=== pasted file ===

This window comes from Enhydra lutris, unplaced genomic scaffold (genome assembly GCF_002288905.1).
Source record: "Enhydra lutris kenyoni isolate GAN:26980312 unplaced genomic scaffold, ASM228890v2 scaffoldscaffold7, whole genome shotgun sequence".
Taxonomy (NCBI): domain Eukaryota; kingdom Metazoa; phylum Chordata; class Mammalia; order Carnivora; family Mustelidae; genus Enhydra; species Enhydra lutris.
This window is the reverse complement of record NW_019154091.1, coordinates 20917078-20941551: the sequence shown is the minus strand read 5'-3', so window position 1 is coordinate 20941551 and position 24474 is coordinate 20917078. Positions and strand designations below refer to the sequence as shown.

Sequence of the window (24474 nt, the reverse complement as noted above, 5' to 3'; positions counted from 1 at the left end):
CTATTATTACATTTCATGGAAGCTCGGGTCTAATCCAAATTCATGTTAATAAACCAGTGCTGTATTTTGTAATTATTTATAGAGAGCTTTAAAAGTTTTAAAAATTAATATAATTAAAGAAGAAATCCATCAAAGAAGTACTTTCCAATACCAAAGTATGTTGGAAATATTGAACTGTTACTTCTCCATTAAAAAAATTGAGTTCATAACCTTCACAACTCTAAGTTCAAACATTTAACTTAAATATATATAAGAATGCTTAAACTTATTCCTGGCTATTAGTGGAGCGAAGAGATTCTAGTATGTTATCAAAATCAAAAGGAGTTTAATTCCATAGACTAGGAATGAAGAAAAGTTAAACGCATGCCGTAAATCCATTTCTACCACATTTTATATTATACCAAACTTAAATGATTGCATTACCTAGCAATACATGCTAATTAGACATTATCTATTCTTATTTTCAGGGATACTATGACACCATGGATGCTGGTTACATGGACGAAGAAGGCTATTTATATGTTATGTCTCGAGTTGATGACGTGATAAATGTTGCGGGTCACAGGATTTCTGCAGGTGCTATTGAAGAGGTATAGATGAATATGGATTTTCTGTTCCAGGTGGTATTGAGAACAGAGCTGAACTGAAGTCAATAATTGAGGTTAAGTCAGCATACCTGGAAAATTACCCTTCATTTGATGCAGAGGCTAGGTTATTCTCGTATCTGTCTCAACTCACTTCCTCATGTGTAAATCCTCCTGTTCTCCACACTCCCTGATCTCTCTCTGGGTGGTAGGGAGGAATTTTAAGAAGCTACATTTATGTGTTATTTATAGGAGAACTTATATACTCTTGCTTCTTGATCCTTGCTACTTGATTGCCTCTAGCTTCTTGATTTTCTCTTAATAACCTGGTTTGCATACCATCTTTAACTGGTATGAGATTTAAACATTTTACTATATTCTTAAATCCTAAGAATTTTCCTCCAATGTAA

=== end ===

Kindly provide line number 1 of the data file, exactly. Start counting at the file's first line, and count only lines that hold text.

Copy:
This window comes from Enhydra lutris, unplaced genomic scaffold (genome assembly GCF_002288905.1).